ing its place of nightly rest, and shooting
in towards the land as fearlessly as if the
dangers of the preceding night were for
gotten, like the warnings of an ill-remem
bered experience. No shoals or rocks ap
peared to arrest her course, and we must
leave her gliding into the dark streak that
was thrown from the high and rocky cliffs,
that lined a basin of bold entrance, where
the mariners often sought and found a
refuge from the dangers of the German
ocean.






CHAPTER IX.

" Sirrah ! how dare you leave your barley broth,
To come in armour thus, against your king !"

Drama.

THE large, irregular building, inhabited
by Colonel Howard, well deserved the
description it had received from the pen
of Katherine Plowden. Notwithstanding
the confusion in its orders, owing to the
different ages in which its several parts
had been erected, the interior was not
wanting in that appearance of comfort
which forms the great characteristic of
English domestic life. Its dark and intri
cate mazes of halls, galleries, and apart
ments, or by such other names as they
were properly to be distinguished, were
all well provided with good and substan
tial furniture, and whatever might have
been the purposes of their original construe-



180 THE PILOT.

tion, they were now peacefully appropri
ated to the service of a quiet and well-or
dered family.

There were divers portentous traditions,
of cruel separations and blighted loves,
which always linger, like cobwebs, around
the walls of old houses, to be heard here
also, and which, doubtless, in abler hands,
might easily have been wrought up into
scenes of high interest and delectable
pathos. But our humbler efforts must be
limited by an attempt to describe man as
God has made him, vulgar and unseemly
as he may appear to sublimated faculties,
to the possessors of which enviable qualifi
cations, we desire to say, at once, that we
are determined to eschew all things super-
naturally refined, as we would the devil.
To all those, then, who are tired of the
company of their species, we would bluntly
insinuate, that the sooner they throw aside
our pages, and seize upon those of some
more highly gifted bard, the sooner will
they be in the way of quitting earth, if not
of attaining heaven. Our business is solely
to treat of man, and this fair scene on



THE PILOT. 181

which he acts, and that not in his subtle
ties and metaphysical contradictions, but
in his palpable nature, that all may under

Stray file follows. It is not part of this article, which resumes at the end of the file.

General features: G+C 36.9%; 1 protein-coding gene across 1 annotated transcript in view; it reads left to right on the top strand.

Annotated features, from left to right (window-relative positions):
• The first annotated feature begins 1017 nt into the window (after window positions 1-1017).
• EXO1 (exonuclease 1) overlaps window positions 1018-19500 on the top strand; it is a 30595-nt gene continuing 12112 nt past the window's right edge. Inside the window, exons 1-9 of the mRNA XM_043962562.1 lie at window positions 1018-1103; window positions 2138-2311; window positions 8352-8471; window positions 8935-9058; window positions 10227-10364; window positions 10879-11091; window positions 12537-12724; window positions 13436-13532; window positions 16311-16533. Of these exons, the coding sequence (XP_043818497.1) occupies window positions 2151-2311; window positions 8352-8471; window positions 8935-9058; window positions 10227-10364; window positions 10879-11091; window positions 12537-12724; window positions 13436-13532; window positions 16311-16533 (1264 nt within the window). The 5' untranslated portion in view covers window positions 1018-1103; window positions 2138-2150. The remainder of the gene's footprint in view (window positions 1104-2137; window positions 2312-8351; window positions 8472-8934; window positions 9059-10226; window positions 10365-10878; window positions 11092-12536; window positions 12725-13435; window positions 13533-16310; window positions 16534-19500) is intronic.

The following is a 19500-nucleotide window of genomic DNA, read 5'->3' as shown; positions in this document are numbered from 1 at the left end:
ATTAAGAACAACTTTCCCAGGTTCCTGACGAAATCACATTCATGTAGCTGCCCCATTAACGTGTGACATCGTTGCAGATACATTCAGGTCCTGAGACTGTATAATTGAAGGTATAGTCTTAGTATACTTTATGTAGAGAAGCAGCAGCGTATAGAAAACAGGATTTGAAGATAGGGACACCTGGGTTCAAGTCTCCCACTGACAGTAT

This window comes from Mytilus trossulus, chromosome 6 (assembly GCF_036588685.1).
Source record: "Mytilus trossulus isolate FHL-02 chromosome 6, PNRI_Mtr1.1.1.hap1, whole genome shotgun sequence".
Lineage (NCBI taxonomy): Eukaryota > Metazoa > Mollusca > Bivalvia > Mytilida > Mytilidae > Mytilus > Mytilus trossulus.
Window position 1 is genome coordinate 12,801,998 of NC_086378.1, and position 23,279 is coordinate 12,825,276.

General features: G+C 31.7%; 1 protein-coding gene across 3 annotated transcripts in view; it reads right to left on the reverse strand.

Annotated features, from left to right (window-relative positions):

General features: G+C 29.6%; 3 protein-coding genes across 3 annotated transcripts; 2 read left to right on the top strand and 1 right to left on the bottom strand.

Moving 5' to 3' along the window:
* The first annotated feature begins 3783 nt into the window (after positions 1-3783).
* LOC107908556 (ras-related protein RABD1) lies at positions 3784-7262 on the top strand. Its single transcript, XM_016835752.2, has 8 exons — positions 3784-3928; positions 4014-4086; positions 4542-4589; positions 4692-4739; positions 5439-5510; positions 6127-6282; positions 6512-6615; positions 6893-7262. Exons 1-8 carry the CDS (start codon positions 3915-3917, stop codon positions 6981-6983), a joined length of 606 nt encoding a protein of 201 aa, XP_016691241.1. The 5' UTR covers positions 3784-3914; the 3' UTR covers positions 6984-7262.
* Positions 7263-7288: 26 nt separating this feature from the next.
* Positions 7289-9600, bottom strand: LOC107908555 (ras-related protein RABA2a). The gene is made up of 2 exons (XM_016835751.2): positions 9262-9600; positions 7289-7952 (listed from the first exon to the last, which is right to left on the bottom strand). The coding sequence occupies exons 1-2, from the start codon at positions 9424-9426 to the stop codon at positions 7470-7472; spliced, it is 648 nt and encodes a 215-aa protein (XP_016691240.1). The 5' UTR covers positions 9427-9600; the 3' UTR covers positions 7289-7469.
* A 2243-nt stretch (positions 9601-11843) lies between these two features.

stand our meaning as well as * ourselves- -
whereby we manifestly reject the prodi
gious advantage of being thought a genius,
by perhaps foolishly refusing the mighty
aid of incomprehensibility to establish such
a character.

Leaving the gloomy shadows of the
cliffs, under which the little Ariel has been
seen to steer, and the sullen roaring of the
surf along the margin of the ocean, we
shall endeavour to transport the reader to
the dining parlour of St. Ruth's Abbey,
taking the evening of the same day as the
time for introducing another collection of
those personages, whose acts and charac
ters it has become our duty to describe.

The room was not of very large dimen
sions, and every part was glittering with
the collected light of half-a-dozen candles,
aided by the fierce rays that glanced from
the grate, which held a most cheerful fire
of sea-coal. The mouldings of the dark
oak wainscotting threw back upon the



182 THE PILOT.

massive table of mahogany, streaks of
strong light, which played among the rich
fluids that were sparkling on the board in
mimic haloes. The outline of this picture
of comfort was formed by damask curtains
of a deep red, enormous oak chairs with
leathern backs and cushioned seats, as if
the apartment were hermetically sealed
against the world and its chilling cares.

Around the table, which still stood in
the centre of the floor, were seated three
gentlemen, in the easy enjoyment of their
daily repast. The cloth had been drawn,
and the bottle was slowly passing among
them, as if those who partook of its bounty
well knew that neither the time nor the
opportunity would be wanting for their
deliberate indulgence in its pleasures.

At one end of the table an elderly man
was seated, who performed whatever little
acts of courtesy the duties of a host would
appear to render necessary, in a company
where all seemed to be equally at their
ease and at home. This gentleman was in
the decline of life, though his erect car
riage, quick movements, and steady hand,



THE PILOT. 183

equally denoted that it was an old age free
from the usual infirmities. In his dress,
he belonged to that class whose members
always follow the fashions of the age an
terior to the one in which they live, whe
ther from disinclination to sudden changes
of any kind, or from the recollections of
a period which, with them, has been hal
lowed by scenes and feelings that the chill
ing evening of life can neither revive nor